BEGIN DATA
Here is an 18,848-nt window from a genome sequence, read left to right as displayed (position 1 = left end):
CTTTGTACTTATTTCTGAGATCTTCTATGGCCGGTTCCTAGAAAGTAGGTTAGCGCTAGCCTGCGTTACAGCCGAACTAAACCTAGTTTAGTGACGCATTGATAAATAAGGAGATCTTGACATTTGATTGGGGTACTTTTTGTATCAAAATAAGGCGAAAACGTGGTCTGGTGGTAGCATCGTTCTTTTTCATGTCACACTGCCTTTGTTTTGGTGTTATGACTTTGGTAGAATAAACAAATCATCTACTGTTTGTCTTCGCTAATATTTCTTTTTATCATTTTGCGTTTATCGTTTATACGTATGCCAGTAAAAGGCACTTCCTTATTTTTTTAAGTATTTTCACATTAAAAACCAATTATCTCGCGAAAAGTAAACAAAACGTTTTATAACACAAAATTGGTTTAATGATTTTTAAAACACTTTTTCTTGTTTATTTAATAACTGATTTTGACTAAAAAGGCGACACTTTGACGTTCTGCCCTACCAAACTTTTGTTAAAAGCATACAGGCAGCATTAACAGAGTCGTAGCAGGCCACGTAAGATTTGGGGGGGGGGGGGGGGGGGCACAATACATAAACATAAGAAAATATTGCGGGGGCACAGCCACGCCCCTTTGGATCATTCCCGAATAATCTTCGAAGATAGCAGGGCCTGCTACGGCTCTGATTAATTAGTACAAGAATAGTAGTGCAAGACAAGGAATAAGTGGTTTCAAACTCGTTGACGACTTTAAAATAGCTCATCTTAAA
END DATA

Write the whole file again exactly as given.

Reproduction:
Here is an 18,848-nt window from a genome sequence, read left to right as displayed (position 1 = left end):
CTTTGTACTTATTTCTGAGATCTTCTATGGCCGGTTCCTAGAAAGTAGGTTAGCGCTAGCCTGCGTTACAGCCGAACTAAACCTAGTTTAGTGACGCATTGATAAATAAGGAGATCTTGACATTTGATTGGGGTACTTTTTGTATCAAAATAAGGCGAAAACGTGGTCTGGTGGTAGCATCGTTCTTTTTCATGTCACACTGCCTTTGTTTTGGTGTTATGACTTTGGTAGAATAAACAAATCATCTACTGTTTGTCTTCGCTAATATTTCTTTTTATCATTTTGCGTTTATCGTTTATACGTATGCCAGTAAAAGGCACTTCCTTATTTTTTTAAGTATTTTCACATTAAAAACCAATTATCTCGCGAAAAGTAAACAAAACGTTTTATAACACAAAATTGGTTTAATGATTTTTAAAACACTTTTTCTTGTTTATTTAATAACTGATTTTGACTAAAAAGGCGACACTTTGACGTTCTGCCCTACCAAACTTTTGTTAAAAGCATACAGGCAGCATTAACAGAGTCGTAGCAGGCCACGTAAGATTTGGGGGGGGGGGGGGGGGGGCACAATACATAAACATAAGAAAATATTGCGGGGGCACAGCCACGCCCCTTTGGATCATTCCCGAATAATCTTCGAAGATAGCAGGGCCTGCTACGGCTCTGATTAATTAGTACAAGAATAGTAGTGCAAGACAAGGAATAAGTGGTTTCAAACTCGTTGACGACTTTAAAATAGCTCATCTTAAA